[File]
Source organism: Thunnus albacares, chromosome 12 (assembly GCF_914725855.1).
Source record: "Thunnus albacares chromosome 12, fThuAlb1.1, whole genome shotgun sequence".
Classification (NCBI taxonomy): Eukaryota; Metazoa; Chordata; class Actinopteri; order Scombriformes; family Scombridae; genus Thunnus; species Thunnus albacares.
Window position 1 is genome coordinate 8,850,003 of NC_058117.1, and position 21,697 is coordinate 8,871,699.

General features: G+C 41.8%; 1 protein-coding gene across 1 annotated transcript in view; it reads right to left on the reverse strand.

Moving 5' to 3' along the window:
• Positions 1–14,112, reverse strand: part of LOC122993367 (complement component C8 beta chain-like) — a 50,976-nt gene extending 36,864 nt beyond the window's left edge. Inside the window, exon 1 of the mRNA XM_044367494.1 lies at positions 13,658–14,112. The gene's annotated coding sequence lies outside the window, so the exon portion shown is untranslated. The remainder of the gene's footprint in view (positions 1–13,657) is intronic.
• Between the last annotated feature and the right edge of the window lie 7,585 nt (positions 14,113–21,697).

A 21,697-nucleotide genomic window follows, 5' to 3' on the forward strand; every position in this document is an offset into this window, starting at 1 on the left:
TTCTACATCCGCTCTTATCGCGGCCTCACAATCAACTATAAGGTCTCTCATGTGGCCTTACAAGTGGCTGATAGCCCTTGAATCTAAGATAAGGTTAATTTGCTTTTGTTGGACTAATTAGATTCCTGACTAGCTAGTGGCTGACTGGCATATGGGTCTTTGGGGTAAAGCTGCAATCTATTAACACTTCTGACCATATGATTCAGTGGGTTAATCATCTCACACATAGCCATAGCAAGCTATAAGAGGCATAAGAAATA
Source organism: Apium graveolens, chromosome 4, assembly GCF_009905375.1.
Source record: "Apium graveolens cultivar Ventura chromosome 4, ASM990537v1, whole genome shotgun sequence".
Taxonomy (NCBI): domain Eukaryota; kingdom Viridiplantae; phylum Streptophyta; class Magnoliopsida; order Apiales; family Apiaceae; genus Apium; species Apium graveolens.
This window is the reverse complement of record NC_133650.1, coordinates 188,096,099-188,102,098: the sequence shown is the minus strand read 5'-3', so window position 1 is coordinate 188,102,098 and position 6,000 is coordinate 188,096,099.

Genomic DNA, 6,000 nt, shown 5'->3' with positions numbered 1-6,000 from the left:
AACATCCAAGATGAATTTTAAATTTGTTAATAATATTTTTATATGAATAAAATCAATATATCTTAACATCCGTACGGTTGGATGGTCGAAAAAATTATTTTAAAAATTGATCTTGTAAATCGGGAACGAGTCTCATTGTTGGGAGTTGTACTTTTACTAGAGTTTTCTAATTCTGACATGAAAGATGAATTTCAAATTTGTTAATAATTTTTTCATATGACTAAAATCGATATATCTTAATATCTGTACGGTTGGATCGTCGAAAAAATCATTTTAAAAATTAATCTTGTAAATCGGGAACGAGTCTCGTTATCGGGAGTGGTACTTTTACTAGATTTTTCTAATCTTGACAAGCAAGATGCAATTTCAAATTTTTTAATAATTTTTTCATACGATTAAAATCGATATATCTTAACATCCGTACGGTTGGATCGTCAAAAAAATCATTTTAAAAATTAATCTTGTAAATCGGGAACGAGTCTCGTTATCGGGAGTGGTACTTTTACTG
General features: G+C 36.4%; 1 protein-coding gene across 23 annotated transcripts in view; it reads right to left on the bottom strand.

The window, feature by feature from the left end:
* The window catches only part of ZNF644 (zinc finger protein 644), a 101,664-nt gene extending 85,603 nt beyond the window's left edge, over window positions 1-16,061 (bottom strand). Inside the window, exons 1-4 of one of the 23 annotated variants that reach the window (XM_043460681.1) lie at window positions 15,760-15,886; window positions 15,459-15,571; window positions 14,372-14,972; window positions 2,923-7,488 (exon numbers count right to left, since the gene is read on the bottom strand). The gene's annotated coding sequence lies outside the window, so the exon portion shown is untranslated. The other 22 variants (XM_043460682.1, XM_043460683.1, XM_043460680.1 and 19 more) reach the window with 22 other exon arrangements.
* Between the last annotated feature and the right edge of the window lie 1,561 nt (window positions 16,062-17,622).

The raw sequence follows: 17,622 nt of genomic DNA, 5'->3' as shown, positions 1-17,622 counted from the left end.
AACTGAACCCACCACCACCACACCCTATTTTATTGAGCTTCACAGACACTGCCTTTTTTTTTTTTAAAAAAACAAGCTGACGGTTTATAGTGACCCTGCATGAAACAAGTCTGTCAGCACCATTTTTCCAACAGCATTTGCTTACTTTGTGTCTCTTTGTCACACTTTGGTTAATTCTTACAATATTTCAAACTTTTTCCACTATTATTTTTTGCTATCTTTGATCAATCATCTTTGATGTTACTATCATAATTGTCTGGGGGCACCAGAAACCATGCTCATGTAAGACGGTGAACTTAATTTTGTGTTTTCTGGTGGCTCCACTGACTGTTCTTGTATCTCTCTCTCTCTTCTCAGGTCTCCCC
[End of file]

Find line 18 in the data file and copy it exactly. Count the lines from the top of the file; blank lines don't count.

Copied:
The window, feature by feature from the left end: